This dissertation explores strategies for improving photolvoltaic efficiency and reduc- ing cost using femtosecond-laser processing methods including surface texturing and hyperdoping. Our investigations focus on two aspects: 1) texturing the silicon sur- face to create efficient light-trapping for thin silicon solar cells, and 2) understanding the mechanism of hyperdoping to control the doping profiles for fabricating efficient intermediate band materials.> We first discuss the light-trapping properties in laser-textured silicon and its benefit to thin silicon heterojunction solar cells. We report a nearly 15% improvement in the short circuit current and device efficiency after surface texturing, which is attributed to the enhancement of absorption due to the formation of Lambertian surfaces. We next present studies on the hyperdoping mechanism using a pump-probe method. We measure in situ the change in surface reflectivity during hyperdoping and extract the dynamics of the melt front. Understanding the melt dynamics allows us to constrain the physical parameters in a numerical model, which we use to simulate the doping profile with a simplified classical picture. We then demonstrate the successful fabrication of homogeneously doped silicon by manipulating the hyperdoping process based on theoretically predicted design principles.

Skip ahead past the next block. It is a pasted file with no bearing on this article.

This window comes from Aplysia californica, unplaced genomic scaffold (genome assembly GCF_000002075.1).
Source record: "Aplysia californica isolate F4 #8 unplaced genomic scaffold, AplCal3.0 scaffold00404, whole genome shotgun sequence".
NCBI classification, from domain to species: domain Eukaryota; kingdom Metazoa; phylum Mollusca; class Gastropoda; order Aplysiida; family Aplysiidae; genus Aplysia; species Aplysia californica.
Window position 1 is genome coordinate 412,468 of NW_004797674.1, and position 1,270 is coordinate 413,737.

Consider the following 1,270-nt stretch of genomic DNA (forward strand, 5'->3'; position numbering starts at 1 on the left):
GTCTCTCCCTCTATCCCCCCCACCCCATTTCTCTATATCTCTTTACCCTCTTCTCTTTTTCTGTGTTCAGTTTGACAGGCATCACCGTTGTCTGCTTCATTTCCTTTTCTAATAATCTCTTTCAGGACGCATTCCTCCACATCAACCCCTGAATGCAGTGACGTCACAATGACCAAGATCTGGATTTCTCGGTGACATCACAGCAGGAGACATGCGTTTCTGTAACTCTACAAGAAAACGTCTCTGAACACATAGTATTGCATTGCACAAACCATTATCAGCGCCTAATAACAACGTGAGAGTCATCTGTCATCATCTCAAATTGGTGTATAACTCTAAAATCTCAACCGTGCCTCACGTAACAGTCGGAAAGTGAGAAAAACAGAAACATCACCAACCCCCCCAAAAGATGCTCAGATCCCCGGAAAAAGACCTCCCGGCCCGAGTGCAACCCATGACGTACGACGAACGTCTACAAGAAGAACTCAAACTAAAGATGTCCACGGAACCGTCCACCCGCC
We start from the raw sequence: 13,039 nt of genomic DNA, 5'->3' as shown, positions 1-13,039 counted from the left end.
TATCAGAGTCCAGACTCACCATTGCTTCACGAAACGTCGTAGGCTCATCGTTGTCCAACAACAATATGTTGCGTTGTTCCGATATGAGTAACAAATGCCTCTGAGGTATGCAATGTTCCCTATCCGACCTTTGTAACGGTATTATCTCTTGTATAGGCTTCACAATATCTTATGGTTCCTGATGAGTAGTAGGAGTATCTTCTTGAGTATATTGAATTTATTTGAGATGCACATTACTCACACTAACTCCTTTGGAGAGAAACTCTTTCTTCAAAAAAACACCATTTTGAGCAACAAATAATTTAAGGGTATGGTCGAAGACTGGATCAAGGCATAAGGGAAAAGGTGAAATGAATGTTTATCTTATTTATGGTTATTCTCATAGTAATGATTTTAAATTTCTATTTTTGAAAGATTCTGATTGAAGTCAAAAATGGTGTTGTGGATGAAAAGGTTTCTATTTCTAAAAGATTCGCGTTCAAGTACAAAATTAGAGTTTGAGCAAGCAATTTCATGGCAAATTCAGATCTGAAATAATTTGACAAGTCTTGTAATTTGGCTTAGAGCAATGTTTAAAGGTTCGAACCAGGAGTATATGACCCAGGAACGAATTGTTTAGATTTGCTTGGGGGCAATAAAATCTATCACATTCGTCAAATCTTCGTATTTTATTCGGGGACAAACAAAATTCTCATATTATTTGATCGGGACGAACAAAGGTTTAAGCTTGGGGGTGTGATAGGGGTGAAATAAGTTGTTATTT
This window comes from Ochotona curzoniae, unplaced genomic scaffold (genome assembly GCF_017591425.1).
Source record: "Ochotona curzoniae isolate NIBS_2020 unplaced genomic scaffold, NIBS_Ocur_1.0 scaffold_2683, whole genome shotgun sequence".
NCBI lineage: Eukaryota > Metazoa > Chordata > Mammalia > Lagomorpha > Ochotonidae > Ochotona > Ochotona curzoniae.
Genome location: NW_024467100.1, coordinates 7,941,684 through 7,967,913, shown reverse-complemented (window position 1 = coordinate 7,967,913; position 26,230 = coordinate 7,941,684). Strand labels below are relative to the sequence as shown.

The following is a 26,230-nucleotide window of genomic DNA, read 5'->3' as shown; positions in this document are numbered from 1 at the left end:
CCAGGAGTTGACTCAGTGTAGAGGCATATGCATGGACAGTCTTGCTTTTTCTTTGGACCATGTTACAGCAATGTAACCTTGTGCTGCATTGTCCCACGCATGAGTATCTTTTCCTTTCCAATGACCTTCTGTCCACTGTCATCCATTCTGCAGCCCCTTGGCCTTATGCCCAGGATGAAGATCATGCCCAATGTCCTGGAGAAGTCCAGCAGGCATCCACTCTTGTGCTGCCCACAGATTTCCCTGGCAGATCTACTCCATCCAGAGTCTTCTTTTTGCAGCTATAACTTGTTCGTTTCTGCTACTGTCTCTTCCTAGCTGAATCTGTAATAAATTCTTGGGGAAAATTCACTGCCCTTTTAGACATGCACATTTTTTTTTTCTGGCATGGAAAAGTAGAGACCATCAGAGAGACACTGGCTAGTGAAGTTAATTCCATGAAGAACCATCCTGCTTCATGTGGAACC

M. Sher, Y. Lin, M. T. Winkler, E. Mazur, C. Pruner, and A. Asenbaum. 2013. “Mid-infrared absorptance of silicon hyperdoped with chalcogen via fs-laser irradiation.” J. Appl. Phys., 113, Pp. 063520–. Publisher's VersionAbstract
Silicon hyperdoped with heavy chalcogen atoms via femtosecond- laser irradiation exhibits strong broadband, sub-bandgap light absorption. Understanding the origin of this absorption could enable applications for hyperdoped-silicon based optoelectronic devices. In this work, we measure absorption to wavelengths up to 14 μm using Fourier transform infrared spectroscopy and study sulfur-, selenium- and tellurium- hyperdoped Si before and after annealing. We find that absorption in the samples extends to wavelengths as far as 6 μm. After annealing, the absorption spectrum exhibits features that are consistent with free-carrier absorption. Although the surface morphology influences the shape of the absorption curves, the data permit us to place an upper bound on the position of the chalcogen dopant energy levels.